Long-Nosed Bat May Come Off Endangered Species List
The tequila in your margarita may taste a bit sweeter now that an animal critical to its production may no longer be considered endangered.
Mexican tequila producers depend on a creature called the lesser long-nosed bat to pollinate agave plants, the source of tequila.
The bat population has increased from fewer than 1,000 nearly three decades ago to more than 200,000 today across the southwestern United States and Mexico.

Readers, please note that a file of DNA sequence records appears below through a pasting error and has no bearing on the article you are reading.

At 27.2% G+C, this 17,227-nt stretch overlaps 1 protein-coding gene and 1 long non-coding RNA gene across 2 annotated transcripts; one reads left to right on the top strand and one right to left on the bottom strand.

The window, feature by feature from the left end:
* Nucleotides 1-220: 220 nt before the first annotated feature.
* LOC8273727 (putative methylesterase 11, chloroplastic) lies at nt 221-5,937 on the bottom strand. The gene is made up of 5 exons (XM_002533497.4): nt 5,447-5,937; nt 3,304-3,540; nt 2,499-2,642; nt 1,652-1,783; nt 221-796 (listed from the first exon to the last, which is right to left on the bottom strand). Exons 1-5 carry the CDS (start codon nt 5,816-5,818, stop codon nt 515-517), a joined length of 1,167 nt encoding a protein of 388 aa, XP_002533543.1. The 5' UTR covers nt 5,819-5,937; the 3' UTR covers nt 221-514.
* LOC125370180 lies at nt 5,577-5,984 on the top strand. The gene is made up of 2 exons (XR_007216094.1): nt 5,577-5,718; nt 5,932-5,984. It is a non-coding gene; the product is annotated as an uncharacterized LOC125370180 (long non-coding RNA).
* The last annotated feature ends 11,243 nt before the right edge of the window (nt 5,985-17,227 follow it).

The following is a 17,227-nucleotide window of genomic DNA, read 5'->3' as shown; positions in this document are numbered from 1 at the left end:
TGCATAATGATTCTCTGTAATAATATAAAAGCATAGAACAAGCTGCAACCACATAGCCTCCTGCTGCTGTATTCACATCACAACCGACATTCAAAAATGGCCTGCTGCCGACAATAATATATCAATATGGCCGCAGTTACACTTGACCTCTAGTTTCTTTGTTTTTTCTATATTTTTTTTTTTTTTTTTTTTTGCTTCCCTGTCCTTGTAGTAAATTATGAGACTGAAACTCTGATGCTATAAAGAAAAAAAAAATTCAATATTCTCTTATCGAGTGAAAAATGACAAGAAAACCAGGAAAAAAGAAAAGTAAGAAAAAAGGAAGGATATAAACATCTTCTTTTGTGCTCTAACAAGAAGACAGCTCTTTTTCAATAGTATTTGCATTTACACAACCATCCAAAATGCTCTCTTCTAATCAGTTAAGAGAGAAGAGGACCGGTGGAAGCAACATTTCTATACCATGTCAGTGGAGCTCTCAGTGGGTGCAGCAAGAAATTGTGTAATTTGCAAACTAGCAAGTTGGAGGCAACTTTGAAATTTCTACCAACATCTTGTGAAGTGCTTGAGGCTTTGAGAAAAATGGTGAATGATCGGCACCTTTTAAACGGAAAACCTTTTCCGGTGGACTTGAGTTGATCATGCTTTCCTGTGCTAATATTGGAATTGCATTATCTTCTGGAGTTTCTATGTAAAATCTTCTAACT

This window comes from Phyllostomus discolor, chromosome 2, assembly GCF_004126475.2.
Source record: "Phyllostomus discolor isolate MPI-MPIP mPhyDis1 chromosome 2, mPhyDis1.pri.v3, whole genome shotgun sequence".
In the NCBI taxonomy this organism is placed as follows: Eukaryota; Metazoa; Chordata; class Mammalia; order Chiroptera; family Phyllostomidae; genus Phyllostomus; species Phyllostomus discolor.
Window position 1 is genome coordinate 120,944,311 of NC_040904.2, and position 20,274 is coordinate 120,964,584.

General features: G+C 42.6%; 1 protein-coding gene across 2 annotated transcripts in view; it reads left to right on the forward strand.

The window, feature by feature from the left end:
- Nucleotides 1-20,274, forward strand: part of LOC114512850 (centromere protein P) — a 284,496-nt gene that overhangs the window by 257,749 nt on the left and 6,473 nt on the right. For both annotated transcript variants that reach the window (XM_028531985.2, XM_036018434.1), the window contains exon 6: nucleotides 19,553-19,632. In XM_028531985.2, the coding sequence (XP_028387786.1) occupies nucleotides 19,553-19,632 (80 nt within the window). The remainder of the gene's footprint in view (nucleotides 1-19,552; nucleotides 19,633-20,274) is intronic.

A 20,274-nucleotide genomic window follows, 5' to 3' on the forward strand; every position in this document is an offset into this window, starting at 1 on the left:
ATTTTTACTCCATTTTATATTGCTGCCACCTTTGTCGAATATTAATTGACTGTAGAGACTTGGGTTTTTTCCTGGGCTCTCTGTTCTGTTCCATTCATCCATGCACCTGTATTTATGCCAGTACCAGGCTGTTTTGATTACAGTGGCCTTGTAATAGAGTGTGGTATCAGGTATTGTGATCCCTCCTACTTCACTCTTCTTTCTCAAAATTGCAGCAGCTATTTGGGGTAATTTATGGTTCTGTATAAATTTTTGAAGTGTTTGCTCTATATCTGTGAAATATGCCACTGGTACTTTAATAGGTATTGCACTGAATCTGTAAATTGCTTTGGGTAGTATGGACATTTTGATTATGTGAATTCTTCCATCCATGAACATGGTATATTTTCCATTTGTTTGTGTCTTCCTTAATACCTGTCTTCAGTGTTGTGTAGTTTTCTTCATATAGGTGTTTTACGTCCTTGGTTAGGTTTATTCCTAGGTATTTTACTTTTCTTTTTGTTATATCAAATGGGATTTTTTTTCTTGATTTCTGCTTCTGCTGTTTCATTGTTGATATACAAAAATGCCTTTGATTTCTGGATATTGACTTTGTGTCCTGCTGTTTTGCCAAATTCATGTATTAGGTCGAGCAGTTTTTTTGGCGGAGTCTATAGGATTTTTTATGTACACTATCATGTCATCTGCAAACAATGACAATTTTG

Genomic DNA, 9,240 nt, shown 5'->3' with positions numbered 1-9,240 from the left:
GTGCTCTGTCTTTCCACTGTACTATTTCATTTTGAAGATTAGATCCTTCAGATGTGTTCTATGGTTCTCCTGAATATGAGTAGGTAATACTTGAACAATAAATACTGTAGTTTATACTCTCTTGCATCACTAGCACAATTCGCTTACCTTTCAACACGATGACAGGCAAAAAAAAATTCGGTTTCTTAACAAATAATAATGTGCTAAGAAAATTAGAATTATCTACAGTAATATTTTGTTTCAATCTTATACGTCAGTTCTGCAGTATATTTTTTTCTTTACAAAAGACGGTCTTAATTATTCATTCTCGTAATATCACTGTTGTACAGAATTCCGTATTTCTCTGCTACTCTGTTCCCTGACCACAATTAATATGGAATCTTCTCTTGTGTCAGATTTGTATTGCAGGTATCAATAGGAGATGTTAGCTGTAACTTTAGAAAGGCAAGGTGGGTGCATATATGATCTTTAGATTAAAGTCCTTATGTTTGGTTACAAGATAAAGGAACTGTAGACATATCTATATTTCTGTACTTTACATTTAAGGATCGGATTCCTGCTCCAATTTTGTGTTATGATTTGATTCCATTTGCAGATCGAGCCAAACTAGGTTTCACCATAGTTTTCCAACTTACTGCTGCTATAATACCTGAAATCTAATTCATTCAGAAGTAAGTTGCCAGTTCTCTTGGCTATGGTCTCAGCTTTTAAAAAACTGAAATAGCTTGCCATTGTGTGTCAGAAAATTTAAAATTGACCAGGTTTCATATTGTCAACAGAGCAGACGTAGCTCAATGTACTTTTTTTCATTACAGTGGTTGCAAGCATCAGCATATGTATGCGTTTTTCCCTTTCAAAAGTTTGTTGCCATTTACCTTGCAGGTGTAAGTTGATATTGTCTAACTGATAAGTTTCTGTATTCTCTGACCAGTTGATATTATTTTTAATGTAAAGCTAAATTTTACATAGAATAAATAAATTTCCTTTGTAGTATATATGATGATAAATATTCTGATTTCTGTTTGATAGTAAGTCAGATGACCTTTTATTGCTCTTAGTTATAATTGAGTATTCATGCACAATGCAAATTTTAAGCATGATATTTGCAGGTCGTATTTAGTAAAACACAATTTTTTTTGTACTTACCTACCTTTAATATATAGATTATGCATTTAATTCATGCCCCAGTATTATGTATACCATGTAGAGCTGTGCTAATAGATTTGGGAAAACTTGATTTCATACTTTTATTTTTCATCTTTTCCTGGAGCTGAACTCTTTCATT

The U.S. Fish and Wildlife Service says the increase is sufficient to recommend the animal be taken off the federal endangered species list. If that happens it will be the first bat delisted from the endangered list. Mexico delisted the bat in 2015.
The agency credits the tequila producers for making their harvest and cultivation processes bat friendly for the population turnaround.